Sesame seeds are a popular spice in Japan, and they’re used in a variety of foods, including ramen. White, black, and golden sesame seeds (Shiro Goma, Kuro Goma, and kin Goma) are the most popular forms, and they all contain healthful fats and vitamins, making them highly nutritious and delightful condiments. As you eat more Japanese food, you’ll see this superfood ingredient popping up in unexpected places. The ingredient is black sesame, which is sprinkled on top of rice, sprinkled over onigiri, used in salad dressings, and ground in the tonkatsu dipping sauce, among other things. Goma dofu, a dish from the vegetarian Buddhist diet known as shoujin ryouri, and black sesame ice cream is also made with black sesame seeds. Black sesame seeds are considered to offer anti-ageing qualities and be beneficial for skin and hair.

Sesame seeds are available in little grinders or jars at eateries, and they provide a nutty, somewhat creamy flavour to any dish. To try it yourself, add some whole sesame seeds or crushed sesame seeds to the ramen.

Sesame seeds are commonly used in Japanese cooking––black sesame is commonly used in sweets, as a topping for mochi, and in baking.


  1. Chilli Oil (Rayu)- A must-try for spicy food lovers

Japanese Chili Oil with Crunchy Fried Garlic -Japanchunks


This red hot component will appeal to those who enjoy spicy foods. This is most commonly seen on the counter at ramen establishments, ready to be added to your bowl at your leisure. Rayu is chili-infused vegetable oil (a sort of chilli oil) that is used as a cooking ingredient or a condiment in Chinese cuisine. The oil is usually sesame oil, and the chilli pepper used is usually red, giving the oil a crimson hue. Soy oil, corn oil, dried aloe, ginger, guava leaves, leek leaves, paprika, and turmeric may also be utilised.

This vibrant crimson oil can be found in Chinese restaurants and rmen shops. It’s created from chilli peppers and, even if you just use a small quantity, it packs a punch when added to foods. Though it’s most commonly used to make gyoza sauce, if you’re a spicy food aficionado, why not use it in other recipes as well?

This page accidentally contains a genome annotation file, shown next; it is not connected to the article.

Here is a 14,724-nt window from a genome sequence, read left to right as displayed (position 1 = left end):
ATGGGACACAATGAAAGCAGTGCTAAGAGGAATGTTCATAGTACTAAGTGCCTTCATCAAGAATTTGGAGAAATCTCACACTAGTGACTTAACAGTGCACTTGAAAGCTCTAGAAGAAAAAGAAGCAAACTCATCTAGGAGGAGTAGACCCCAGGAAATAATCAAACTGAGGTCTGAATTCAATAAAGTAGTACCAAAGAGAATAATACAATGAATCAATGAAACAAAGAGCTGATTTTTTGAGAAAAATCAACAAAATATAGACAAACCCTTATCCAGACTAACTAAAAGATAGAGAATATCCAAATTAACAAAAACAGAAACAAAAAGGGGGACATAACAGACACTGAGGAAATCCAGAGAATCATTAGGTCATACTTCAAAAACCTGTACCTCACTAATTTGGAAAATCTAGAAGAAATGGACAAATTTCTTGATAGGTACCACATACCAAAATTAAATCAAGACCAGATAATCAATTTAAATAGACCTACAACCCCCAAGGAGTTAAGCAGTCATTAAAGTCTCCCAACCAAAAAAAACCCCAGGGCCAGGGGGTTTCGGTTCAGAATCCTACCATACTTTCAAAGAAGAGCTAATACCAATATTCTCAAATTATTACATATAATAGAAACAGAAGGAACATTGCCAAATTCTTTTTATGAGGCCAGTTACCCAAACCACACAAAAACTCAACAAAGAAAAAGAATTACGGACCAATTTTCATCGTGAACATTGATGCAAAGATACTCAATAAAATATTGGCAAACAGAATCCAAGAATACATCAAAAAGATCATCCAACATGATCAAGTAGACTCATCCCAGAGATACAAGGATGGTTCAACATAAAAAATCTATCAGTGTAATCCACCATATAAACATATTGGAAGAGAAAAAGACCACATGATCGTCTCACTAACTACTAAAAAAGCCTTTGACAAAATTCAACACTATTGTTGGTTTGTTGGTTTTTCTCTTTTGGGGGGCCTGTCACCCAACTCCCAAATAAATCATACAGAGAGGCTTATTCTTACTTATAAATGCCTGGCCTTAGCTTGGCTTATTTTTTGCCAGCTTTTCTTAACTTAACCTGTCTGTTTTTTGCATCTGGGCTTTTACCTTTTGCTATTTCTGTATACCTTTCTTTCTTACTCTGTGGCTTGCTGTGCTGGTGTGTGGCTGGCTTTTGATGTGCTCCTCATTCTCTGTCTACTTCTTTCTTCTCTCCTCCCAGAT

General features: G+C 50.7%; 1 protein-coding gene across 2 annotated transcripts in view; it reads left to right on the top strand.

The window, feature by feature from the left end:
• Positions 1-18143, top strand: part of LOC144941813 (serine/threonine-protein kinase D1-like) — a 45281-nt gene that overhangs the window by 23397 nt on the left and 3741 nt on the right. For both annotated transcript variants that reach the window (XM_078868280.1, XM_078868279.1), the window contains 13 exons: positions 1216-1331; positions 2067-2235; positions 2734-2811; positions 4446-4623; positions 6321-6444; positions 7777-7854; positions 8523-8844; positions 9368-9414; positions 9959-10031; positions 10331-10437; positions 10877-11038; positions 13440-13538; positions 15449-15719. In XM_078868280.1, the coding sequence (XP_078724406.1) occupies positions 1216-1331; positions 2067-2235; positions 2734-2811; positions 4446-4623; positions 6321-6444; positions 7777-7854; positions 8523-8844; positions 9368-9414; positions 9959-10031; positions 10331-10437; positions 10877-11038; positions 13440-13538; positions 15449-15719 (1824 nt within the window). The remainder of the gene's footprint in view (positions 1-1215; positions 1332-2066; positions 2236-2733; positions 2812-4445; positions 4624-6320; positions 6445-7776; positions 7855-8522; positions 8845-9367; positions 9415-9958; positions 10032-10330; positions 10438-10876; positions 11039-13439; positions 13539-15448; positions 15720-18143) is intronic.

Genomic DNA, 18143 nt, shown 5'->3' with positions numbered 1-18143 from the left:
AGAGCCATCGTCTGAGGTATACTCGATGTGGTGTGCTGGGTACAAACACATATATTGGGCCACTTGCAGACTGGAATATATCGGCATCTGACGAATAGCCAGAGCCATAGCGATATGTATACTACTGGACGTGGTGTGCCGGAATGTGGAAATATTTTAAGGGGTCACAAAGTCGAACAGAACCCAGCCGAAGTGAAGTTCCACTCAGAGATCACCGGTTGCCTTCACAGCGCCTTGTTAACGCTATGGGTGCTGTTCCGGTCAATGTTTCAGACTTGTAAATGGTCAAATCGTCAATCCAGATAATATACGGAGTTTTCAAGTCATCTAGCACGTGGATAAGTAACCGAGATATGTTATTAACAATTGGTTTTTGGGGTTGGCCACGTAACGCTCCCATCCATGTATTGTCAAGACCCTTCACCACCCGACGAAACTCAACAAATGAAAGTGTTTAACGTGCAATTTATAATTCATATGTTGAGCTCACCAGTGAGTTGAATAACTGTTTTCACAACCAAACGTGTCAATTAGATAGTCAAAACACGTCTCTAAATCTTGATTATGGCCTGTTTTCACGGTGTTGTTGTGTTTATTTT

1. Shio (Salt)- Know the creative aspect of salt in japanese cuisine

8 Common Condiments Used In Japanese Cuisine | Japanchunks


There are three types of salt: rock salt, pink salt, and moshio salt. Seaweed is used to make Moshio salt. This salt is the earliest known sea salt, and little is known about it save that it was made with a lot of energy. Salt is a condiment that is used in every country, but in Japan, you may come across salt that is unusually innovative. Wasabi salt, plum salt, and even sea salt are available in addition to regular table salt and rock salt. Because of the seaweed, Moshio salt is regarded as a premium Japanese salt with added depth.

Moshio is a well-balanced ingredient that works well in a variety of recipes; add a pinch to soups and salads, or try moshio-salted crackers or udon. Instead of a soy sauce-based tempura soup, these specialised salts are generally served with tempura (battered and deep-fried fish and vegetables). This experience will allow you to sample a variety of flavours and improve your tempura taste.

If you look closely at Japanese salt shakers, you’ll notice some larger white grains within – this is rice, which is used to absorb moisture and keep the salt dry.


Japanese condiments and sauces have a distinct flavour that is unlike anything else. The most flavorful and potent condiments you may use to add savoury flavour to your Japanese recipes. These spices bring a new dimension to Japanese food. These ingredients are sweet, spicy, tart, and sour, and they will wow you in the kitchen. Many of these components can be found in traditional Japanese cooking, so get out of your comfort zone and try some traditional (and delicious) Japanese recipes. But there’s plenty of room for experimenting in the vibrant world of Japanese spices and condiments! At dinner, toss some tonkatsu sauce on your fried chicken or furikake on your noodles. A little Japanese flavour may go a long way in your cooking!

On your next vacation to Japan, be sure to check out the broad variety of tastes used in Japanese cooking and step outside of your comfort zone by trying some of these delectable Japanese spices.